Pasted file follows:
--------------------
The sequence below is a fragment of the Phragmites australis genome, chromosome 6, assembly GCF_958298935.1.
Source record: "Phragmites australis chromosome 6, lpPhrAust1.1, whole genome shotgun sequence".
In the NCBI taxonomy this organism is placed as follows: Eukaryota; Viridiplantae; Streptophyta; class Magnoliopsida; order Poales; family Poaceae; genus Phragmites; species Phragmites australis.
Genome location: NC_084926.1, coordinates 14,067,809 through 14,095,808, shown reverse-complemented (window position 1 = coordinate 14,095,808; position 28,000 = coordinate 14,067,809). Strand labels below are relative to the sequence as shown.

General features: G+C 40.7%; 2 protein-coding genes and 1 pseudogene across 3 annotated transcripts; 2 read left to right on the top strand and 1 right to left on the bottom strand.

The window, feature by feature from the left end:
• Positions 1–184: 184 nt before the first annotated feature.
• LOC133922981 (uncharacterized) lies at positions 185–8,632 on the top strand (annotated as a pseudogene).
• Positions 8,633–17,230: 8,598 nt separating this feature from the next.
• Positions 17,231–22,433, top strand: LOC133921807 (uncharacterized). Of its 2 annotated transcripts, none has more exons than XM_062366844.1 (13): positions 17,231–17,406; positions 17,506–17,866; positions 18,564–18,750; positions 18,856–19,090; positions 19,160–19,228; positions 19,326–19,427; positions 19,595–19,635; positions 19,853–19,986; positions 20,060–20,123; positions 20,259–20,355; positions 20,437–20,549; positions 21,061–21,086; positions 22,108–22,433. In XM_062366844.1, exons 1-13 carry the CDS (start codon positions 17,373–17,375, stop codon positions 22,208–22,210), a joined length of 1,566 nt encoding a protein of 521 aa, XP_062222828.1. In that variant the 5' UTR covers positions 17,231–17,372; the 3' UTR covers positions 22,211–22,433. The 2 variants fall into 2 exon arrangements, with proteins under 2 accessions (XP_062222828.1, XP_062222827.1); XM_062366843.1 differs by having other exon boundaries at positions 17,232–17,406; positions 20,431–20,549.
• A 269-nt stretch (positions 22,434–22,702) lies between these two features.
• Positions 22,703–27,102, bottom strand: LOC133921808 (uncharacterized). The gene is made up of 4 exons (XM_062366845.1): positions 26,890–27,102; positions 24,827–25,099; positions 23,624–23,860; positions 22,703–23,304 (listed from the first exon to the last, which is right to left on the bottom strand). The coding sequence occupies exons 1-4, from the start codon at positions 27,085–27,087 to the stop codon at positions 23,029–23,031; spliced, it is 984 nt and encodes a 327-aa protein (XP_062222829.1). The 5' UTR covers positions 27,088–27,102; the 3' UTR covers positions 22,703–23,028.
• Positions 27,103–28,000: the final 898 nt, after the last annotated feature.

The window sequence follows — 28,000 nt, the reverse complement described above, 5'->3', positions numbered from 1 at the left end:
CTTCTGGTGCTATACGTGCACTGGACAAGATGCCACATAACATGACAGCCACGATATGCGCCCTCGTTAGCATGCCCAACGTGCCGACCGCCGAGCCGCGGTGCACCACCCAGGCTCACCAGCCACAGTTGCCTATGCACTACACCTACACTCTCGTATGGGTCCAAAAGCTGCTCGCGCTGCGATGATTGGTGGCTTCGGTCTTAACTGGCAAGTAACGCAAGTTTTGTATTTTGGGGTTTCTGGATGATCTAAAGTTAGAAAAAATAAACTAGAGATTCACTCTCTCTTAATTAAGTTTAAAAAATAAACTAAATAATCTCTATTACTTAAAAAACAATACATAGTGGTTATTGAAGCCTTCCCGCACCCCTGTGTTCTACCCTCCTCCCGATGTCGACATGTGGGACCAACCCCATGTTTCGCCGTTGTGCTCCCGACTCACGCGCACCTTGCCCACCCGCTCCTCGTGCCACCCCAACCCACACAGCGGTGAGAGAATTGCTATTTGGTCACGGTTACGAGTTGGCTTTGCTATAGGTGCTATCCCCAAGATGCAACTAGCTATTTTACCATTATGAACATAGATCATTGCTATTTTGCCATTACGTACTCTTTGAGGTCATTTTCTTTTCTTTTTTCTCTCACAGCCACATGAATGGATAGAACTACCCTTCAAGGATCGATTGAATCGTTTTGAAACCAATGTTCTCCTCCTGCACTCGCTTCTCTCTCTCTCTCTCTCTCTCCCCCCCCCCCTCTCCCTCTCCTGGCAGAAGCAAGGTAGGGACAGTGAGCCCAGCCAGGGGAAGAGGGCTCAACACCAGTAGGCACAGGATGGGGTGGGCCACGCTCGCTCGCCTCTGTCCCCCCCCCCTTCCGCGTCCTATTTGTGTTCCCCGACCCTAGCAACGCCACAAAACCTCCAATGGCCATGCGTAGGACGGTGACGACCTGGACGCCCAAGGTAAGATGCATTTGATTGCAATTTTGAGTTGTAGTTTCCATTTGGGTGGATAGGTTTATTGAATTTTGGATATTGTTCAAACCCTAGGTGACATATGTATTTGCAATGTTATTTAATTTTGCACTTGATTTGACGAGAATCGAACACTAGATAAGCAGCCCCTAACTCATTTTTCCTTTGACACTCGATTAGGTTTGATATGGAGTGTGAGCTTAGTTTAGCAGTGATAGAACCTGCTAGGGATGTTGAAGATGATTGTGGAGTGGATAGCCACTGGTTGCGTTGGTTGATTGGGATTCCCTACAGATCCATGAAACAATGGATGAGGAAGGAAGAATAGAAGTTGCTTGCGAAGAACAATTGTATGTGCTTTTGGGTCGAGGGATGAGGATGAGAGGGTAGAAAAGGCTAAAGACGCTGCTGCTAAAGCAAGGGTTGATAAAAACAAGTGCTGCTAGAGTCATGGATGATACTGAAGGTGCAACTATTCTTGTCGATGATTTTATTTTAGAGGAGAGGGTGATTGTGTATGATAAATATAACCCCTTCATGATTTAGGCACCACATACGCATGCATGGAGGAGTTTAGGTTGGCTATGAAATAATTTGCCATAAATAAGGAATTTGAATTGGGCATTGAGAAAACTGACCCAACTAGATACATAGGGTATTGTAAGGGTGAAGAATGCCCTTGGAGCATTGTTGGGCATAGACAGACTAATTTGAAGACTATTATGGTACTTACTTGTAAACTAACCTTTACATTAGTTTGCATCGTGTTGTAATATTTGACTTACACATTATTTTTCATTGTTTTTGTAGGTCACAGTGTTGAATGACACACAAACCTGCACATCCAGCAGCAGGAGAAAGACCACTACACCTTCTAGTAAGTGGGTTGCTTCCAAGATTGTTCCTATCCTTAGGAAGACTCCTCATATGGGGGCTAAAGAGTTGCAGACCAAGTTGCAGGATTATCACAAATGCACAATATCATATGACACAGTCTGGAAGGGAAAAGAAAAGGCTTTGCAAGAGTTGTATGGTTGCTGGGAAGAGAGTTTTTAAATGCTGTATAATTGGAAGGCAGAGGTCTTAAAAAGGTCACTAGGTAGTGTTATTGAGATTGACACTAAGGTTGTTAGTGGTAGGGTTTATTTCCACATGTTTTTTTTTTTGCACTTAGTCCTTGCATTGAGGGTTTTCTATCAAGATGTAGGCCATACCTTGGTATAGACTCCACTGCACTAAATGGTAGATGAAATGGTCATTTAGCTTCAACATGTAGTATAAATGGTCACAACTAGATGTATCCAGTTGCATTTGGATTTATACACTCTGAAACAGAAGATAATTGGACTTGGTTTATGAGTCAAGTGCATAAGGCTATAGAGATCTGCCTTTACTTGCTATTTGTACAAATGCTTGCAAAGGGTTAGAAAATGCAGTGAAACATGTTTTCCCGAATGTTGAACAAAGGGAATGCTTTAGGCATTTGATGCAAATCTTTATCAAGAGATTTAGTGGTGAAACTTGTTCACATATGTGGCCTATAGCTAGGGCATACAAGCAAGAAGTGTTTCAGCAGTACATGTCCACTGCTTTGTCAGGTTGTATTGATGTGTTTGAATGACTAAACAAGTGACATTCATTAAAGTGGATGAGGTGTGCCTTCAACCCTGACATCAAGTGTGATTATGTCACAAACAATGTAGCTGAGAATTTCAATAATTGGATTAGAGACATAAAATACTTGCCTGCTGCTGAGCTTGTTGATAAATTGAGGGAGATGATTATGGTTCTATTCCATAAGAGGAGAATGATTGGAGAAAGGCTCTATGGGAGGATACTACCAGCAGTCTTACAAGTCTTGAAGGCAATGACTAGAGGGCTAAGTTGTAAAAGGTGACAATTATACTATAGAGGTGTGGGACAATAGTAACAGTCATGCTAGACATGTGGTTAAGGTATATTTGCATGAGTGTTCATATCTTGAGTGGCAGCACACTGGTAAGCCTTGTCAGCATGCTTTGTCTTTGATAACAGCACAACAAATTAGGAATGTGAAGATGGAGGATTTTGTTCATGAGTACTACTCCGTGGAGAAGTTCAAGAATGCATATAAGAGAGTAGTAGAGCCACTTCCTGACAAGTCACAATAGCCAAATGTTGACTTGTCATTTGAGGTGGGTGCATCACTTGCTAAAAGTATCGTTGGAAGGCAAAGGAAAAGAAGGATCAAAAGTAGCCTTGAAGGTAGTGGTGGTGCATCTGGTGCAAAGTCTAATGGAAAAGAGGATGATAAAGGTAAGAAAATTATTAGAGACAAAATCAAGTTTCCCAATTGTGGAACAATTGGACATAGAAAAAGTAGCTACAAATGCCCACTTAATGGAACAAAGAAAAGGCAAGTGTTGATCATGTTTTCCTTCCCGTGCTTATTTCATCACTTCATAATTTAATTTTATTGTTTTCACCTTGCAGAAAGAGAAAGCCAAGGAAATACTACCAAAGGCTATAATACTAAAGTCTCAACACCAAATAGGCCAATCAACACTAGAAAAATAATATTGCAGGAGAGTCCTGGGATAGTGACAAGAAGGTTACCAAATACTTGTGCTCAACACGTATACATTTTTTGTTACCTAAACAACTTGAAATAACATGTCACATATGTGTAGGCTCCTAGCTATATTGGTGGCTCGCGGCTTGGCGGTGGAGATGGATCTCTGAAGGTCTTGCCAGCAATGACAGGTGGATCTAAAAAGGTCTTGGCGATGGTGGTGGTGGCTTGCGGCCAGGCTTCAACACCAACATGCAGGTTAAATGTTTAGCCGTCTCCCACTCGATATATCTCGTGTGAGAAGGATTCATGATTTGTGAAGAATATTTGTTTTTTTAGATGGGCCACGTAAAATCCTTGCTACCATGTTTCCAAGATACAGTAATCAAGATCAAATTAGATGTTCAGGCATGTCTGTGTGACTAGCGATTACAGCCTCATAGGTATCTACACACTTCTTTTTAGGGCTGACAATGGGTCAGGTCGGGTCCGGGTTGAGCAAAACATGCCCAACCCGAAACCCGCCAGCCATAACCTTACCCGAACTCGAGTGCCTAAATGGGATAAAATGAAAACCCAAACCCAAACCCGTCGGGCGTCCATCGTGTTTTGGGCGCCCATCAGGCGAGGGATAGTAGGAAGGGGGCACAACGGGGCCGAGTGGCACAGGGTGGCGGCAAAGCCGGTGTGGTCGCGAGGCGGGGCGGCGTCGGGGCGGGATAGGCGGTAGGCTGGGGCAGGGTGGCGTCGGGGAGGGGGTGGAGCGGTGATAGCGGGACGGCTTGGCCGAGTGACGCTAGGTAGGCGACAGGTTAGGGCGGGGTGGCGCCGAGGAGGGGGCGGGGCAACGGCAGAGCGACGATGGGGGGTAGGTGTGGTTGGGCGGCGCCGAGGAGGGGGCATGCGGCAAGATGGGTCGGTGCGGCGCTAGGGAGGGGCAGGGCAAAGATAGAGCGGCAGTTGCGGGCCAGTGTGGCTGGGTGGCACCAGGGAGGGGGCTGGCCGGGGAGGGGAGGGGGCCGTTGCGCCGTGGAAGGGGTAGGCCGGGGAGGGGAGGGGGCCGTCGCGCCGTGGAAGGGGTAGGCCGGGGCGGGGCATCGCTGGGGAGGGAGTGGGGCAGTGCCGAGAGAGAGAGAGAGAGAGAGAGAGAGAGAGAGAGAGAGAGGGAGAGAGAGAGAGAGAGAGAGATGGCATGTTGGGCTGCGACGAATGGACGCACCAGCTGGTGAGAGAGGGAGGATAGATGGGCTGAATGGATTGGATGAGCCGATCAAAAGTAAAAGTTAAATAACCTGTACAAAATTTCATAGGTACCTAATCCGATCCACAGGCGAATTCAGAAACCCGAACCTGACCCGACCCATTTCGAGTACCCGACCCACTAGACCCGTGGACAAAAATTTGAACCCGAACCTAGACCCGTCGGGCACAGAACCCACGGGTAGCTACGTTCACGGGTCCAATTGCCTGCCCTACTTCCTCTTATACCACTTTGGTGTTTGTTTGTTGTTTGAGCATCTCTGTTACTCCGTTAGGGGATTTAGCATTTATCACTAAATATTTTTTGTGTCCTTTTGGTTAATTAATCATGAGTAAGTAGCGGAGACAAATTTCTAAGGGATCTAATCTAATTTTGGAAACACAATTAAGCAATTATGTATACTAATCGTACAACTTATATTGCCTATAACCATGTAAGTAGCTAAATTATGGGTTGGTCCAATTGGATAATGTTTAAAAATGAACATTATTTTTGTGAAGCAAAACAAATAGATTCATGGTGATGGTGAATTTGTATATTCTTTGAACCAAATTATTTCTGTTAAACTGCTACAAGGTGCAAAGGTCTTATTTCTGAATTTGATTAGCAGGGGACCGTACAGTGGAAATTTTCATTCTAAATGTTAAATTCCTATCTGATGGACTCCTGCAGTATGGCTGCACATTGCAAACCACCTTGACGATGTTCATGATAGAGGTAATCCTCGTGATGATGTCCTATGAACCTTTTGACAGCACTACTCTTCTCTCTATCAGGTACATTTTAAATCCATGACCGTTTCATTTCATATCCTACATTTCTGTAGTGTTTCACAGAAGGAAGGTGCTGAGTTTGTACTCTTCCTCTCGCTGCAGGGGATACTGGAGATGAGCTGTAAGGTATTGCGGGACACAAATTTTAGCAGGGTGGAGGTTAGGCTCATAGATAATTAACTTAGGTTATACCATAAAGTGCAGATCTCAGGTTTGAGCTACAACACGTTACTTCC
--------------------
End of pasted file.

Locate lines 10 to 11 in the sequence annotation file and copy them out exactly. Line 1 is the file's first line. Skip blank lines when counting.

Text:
• Positions 17,231–22,433, top strand: LOC133921807 (uncharacterized). Of its 2 annotated transcripts, none has more exons than XM_062366844.1 (13): positions 17,231–17,406; positions 17,506–17,866; positions 18,564–18,750; positions 18,856–19,090; positions 19,160–19,228; positions 19,326–19,427; positions 19,595–19,635; positions 19,853–19,986; positions 20,060–20,123; positions 20,259–20,355; positions 20,437–20,549; positions 21,061–21,086; positions 22,108–22,433. In XM_062366844.1, exons 1-13 carry the CDS (start codon positions 17,373–17,375, stop codon positions 22,208–22,210), a joined length of 1,566 nt encoding a protein of 521 aa, XP_062222828.1. In that variant the 5' UTR covers positions 17,231–17,372; the 3' UTR covers positions 22,211–22,433. The 2 variants fall into 2 exon arrangements, with proteins under 2 accessions (XP_062222828.1, XP_062222827.1); XM_062366843.1 differs by having other exon boundaries at positions 17,232–17,406; positions 20,431–20,549.
• A 269-nt stretch (positions 22,434–22,702) lies between these two features.